This is the state of the "wireless pressure gauge/universal industrial monitor" project as of September 22, 2019.
The main software update is the realization of multi-point reading profiles.
The monitor is nothing but a 12 bit ADC which transforms a voltage into a 12-bit integer value and sends it to the App via Bluetooth at user-defined intervals. The voltage signal itself can come from any voltage source, the only physical requirement is that it is within the allowed limits.
My initial idea was to use the transmitter with industrial sensors alone, and I thought that they were supposed to be devices with linear characteristics, and therefore the only thing that my App would need to do to transform an integer value from the ADC into meaningful physical units (e.g. bar, psi, kg, l/min, volts, amperes, Newtons, etc...) would be to linearly interpolate (and extrapolate) the result from two data-points which would construct the line of best fit, like so:
After performing real-life tests, however, I came to a realization that a lot of sensors, especially more economically priced ones, can output readings that are far from linear, especially at the ends of scale, and therefore ideally I would need more data points to interpolate the final result with greater precision, like so:
Also - since the voltage signal can come from any voltage source, and not necessarily an industrial sensor (like, for example, a non-linear rheostat that works as an angle or position sensor) - the fact that the App can use a number of data points to create an array of segments (currently limited to 90 data points) means that with enough points random line shapes can be approximated, and therefore all sorts of additional applications can be possible.
So, I had to refactor both the app and the firmware for that purpose, and tests that I've done so far show that the multi-point profile system is fully operational.
Other important updates include:
Now the transmitter can be protected with an optional PIN. A user would be able to access a protected transmitter, read the data and the profile, but won't be able to introduce changes without the PIN code. If the PIN is forgotten - it can be reset to a default value by pushing a hardware button on the transmitter while powering it on.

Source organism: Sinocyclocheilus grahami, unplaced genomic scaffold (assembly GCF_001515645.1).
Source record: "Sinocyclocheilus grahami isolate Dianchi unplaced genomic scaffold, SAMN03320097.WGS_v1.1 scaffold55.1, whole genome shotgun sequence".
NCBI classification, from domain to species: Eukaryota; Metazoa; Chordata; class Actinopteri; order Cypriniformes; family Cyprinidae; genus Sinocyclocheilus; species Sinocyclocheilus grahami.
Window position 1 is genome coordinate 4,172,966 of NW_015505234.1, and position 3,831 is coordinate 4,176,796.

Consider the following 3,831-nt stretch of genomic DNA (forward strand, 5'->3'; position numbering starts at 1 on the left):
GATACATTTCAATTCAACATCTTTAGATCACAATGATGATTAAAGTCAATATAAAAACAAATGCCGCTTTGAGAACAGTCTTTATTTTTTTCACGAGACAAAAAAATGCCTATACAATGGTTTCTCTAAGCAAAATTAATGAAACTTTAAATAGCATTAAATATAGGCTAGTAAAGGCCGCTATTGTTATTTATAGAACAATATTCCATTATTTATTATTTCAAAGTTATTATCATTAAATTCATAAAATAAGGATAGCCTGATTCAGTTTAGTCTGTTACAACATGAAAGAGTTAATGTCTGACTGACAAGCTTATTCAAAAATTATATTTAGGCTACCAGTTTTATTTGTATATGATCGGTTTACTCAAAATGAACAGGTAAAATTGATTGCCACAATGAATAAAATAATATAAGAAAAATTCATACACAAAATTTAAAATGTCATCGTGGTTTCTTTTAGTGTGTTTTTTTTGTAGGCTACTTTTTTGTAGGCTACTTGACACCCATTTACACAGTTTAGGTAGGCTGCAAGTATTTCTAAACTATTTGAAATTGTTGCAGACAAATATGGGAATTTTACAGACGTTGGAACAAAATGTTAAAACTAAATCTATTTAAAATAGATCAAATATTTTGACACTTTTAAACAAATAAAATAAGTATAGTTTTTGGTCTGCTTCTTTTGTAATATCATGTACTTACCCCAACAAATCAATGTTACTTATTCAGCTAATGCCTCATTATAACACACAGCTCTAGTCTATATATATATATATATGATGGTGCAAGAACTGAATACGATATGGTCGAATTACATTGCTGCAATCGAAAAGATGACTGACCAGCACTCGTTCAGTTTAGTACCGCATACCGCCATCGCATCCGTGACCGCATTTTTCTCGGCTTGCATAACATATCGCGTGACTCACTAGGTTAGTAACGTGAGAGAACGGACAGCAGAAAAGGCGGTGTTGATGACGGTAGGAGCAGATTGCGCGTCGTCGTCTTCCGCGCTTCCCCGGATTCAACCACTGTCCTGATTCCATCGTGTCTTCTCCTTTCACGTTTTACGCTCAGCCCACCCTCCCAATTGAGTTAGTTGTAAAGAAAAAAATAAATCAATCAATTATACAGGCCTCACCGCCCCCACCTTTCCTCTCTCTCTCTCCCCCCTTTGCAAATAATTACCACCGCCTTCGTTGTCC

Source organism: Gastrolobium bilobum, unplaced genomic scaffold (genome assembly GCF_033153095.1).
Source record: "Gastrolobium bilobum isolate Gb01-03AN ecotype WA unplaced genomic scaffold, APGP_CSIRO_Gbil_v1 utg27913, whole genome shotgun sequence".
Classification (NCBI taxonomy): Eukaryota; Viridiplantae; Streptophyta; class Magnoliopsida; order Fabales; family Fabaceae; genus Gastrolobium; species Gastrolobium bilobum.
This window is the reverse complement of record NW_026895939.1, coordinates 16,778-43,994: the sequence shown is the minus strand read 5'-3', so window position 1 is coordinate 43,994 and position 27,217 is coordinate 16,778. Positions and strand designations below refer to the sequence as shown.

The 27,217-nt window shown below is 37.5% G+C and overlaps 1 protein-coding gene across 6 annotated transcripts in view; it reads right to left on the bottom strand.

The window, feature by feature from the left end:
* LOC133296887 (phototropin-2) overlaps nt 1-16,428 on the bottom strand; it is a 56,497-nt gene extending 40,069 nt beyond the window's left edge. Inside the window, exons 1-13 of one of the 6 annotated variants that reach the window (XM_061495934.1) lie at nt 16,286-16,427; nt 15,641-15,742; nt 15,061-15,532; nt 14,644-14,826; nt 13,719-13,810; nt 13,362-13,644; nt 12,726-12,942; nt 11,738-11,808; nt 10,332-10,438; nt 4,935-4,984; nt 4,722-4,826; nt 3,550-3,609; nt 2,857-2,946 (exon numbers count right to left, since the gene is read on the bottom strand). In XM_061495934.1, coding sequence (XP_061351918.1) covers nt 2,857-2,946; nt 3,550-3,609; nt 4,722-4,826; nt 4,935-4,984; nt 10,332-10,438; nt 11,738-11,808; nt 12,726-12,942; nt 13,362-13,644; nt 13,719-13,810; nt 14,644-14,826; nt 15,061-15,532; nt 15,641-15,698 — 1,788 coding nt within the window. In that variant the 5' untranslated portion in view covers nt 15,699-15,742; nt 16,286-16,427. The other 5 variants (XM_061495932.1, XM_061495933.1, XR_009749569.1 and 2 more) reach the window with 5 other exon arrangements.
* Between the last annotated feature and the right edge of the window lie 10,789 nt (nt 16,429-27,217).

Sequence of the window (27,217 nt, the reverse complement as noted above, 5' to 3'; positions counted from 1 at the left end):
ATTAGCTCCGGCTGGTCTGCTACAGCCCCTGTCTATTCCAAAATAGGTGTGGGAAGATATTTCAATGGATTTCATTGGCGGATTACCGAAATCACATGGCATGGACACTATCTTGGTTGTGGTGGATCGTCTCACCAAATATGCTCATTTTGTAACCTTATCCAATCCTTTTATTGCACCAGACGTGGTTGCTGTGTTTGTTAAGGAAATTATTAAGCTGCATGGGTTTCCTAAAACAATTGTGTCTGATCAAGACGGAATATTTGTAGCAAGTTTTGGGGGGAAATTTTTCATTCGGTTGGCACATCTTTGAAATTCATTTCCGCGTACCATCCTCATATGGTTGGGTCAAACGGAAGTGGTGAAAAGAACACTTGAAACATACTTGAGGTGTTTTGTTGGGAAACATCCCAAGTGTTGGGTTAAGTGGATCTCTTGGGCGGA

Remote Control Mode
Now the transmitter can also be used as remote control of sorts. The user can power the included voltage booster on and off and regulate the output voltage remotely, which can be used to power a relay, for example.
Power Saving Mode
Visual feedback LEDs are quite powerful, so now there's an option of a power-saving mode which will disable permanent transmission indication, and the LED will blink at short intervals instead of being permanently lit.
Characteristic Count Reduction
I re-wrote the memory management in the firmware, which allowed me to ditch several characteristics form the BLE profile, making it simpler.
Final Board Design
One of the first boards that I built included an extensive solid-state relay multiplexer to mix signals between channels, voltage dividers and what not... I've concluded that this kind of "sophistication" is not really needed. I am re-designing the board and the body so that it contains only the ADC, protection circuits, and a fast connection interface (magnetic snap), and the rest of the signal-conditioning will be done in the "fast attachments". It makes things simpler, cheaper and more robust.
Reverse Polarity Protection
I also realized that since I am using a removable 18650 battery, which is symmetrical, I will probably be the first user to insert the battery "the other way around" and burn something - so the new board definitely gets reverse polarity protection (which is a little tricky for low voltage battery-powered electronics with built-in charging, but I already have a circuit "lined up").
I did connect and test the DS18B20 temperature sensor, and it worked great, but for now this part of the build is "on hold" (this function will be included in a future firmware upgrade).
So, the things are going, and although it feels like I am "eating an elephant", I know for a fact that the amount of bites is finite, so I'll just keep on biting...